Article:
George Johnston

Ian, I think you are absolutely spot-on here. I agree it's essential to frame suggestions for better cycling infastructure in a way which makes them persuasive to the current government and that the economic benefits of increasing cycling rates are  irrefutable.

Other than showing my support, I must confess I don't have any massively bright ideas about how to move this forward, apart from perhaps persuading The Economist to do an article on the potential economic benefits of investing in cycle infastructure as they seem pretty pro-cycling at the moment and they recently published an article calling for greater government investment in infastructure in general. 


Essentially, to my mind (and I know others'), we need to frame it in some hard numbers: if we spend this on cycling infrastructur, this is the benefit we'll get in various areas ... health, emissions, life expetancy, etc ... (More later when I'm not looking after children!)


which would seem ideal for this sort of a job. There's already a page on research which includes links to a few relevant pages but a separate set of pages on the economic side - 'what's the evidence for X' might be the way forward

The wiki isn't that straightforward to use so if you're struggling with the interface, then a series of public google documents or similar, with links from the wiki, would work equally well.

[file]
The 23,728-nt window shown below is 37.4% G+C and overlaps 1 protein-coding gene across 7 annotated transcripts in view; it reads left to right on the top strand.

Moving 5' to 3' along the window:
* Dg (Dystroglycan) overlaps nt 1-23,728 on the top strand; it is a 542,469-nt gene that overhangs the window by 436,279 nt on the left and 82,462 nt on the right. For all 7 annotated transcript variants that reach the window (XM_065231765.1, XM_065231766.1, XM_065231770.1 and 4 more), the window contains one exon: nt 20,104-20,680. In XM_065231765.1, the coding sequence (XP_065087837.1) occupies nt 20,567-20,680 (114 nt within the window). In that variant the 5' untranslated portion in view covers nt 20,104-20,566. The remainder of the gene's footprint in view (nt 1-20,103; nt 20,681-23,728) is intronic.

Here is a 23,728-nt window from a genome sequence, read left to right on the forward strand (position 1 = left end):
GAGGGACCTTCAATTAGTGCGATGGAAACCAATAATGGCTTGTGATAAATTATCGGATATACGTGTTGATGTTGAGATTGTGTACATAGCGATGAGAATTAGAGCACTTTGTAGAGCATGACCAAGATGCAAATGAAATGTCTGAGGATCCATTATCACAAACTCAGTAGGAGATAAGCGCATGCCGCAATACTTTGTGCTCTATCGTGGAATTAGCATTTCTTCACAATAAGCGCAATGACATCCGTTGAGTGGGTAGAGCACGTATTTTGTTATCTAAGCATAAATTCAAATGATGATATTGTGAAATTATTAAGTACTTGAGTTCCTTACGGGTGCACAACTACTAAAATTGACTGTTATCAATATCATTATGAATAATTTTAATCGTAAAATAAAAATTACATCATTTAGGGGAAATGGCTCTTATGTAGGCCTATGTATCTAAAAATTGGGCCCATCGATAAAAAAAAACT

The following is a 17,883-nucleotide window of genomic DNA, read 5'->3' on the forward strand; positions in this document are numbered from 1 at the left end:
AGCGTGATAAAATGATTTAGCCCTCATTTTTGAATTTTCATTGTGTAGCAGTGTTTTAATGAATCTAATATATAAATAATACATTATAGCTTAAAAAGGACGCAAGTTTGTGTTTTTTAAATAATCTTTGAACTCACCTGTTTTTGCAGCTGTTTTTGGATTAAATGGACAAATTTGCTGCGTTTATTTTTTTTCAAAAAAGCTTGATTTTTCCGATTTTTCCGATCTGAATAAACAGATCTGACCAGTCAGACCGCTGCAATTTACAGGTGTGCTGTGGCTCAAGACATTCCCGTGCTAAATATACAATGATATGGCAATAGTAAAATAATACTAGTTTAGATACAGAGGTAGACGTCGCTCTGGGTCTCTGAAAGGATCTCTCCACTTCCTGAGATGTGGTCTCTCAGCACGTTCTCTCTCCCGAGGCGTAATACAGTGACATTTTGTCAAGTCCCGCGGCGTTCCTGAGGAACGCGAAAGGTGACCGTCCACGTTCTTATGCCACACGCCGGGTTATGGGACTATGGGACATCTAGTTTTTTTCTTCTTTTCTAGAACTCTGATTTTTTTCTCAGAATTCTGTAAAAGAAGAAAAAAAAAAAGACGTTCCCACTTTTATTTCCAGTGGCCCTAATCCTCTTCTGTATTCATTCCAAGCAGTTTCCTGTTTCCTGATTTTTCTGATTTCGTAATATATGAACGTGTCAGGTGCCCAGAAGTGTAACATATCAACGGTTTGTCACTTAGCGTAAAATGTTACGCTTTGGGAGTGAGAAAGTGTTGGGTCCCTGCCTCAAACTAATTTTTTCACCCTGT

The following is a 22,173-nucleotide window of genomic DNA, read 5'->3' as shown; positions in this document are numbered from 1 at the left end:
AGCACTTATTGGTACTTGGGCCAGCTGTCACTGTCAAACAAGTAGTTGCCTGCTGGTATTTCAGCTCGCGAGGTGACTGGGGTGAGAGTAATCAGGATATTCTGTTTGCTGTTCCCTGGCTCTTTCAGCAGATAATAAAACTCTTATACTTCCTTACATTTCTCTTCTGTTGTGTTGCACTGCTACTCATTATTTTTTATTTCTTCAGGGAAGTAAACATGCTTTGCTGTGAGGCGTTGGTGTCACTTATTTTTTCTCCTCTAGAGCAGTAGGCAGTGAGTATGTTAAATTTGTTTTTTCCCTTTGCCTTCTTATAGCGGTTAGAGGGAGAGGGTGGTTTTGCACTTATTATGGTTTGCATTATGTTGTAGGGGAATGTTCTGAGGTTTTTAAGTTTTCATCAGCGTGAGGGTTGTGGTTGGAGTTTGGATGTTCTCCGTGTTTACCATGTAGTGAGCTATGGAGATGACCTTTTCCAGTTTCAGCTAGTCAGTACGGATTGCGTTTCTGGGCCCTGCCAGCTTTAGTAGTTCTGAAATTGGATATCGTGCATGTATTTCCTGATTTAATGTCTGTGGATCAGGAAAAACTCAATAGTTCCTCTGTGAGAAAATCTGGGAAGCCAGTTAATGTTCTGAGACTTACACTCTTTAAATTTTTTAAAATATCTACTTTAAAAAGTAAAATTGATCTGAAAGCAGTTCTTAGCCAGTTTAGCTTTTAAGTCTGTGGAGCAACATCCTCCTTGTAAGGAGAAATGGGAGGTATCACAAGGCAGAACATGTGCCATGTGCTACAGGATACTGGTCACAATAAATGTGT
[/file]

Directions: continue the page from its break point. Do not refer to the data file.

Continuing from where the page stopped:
AKA TownMouse

Ian Miller


I think that a wiki article or a few of them would be a good way of pooling
information. Whereas I think I have worked out how to edit an existing article,
I cannot see how to create a new one.

I think that there are at least three aspects to this.

  1. A list of potential benefits, estimates of their value and supporting evidence .
  2. A description of what is required, the sort of measures that do work (what the Dutch go), as opposed to what does not.
  3. Planning for getting the message out.

It could be one Wiki page, or a page for each of these.


I think if you're editing a page in 'wiki' format you can just put a link in to the non-existent page (see the front page of the wiki for an example) and then click on the link and it should offer you the option to creat the page. I've emailed our site administrator to see if there's an easier way


AKA TownMouse


The wiki works like any other: to create a new Wiki page, just make a Wiki link to a non-existent page using double square brackets, something like:

  [ [My New Wiki Page] ]

(without spaces between the brackets) and this will make a link in the page you're editing. Click on the link to actually make the missing page.

Ian Miller

I completely failed to create a linkable link using the double square brackets format.

I eventually managed to create a page by typing the URI into my web browser and that trigger the page creation. 

Ian Miller

I have now create a skeleton of a Wiki page at

All and any help in filling this out would be much appreciated.

There is also the question about how we go about making this CEoGB policy.

Golly's picture

Check out the report by LSE supported by Sky and British Cycling: